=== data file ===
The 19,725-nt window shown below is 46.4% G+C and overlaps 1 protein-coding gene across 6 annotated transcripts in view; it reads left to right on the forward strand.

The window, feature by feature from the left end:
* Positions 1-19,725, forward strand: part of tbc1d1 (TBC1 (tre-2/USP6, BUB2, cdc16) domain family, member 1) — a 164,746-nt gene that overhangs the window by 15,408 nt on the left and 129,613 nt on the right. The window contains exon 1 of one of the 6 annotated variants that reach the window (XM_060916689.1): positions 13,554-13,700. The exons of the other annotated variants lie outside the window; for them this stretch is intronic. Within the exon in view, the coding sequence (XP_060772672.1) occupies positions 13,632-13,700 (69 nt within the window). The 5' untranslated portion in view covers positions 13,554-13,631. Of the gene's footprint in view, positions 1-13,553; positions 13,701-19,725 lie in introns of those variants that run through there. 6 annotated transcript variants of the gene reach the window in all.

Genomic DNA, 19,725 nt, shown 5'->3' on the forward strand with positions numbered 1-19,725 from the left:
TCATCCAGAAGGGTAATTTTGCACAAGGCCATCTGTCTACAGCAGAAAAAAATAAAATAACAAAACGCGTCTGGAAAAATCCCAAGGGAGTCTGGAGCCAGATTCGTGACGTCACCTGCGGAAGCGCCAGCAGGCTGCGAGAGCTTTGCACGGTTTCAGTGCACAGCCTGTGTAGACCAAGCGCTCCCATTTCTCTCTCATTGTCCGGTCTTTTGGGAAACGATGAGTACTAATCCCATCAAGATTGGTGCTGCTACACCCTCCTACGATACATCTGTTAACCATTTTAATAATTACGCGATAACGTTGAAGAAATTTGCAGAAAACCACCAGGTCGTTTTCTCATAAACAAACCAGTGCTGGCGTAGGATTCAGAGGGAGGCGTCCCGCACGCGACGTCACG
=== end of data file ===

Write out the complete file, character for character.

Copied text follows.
The 19,725-nt window shown below is 46.4% G+C and overlaps 1 protein-coding gene across 6 annotated transcripts in view; it reads left to right on the forward strand.

The window, feature by feature from the left end:
* Positions 1-19,725, forward strand: part of tbc1d1 (TBC1 (tre-2/USP6, BUB2, cdc16) domain family, member 1) — a 164,746-nt gene that overhangs the window by 15,408 nt on the left and 129,613 nt on the right. The window contains exon 1 of one of the 6 annotated variants that reach the window (XM_060916689.1): positions 13,554-13,700. The exons of the other annotated variants lie outside the window; for them this stretch is intronic. Within the exon in view, the coding sequence (XP_060772672.1) occupies positions 13,632-13,700 (69 nt within the window). The 5' untranslated portion in view covers positions 13,554-13,631. Of the gene's footprint in view, positions 1-13,553; positions 13,701-19,725 lie in introns of those variants that run through there. 6 annotated transcript variants of the gene reach the window in all.

Genomic DNA, 19,725 nt, shown 5'->3' on the forward strand with positions numbered 1-19,725 from the left:
TCATCCAGAAGGGTAATTTTGCACAAGGCCATCTGTCTACAGCAGAAAAAAATAAAATAACAAAACGCGTCTGGAAAAATCCCAAGGGAGTCTGGAGCCAGATTCGTGACGTCACCTGCGGAAGCGCCAGCAGGCTGCGAGAGCTTTGCACGGTTTCAGTGCACAGCCTGTGTAGACCAAGCGCTCCCATTTCTCTCTCATTGTCCGGTCTTTTGGGAAACGATGAGTACTAATCCCATCAAGATTGGTGCTGCTACACCCTCCTACGATACATCTGTTAACCATTTTAATAATTACGCGATAACGTTGAAGAAATTTGCAGAAAACCACCAGGTCGTTTTCTCATAAACAAACCAGTGCTGGCGTAGGATTCAGAGGGAGGCGTCCCGCACGCGACGTCACG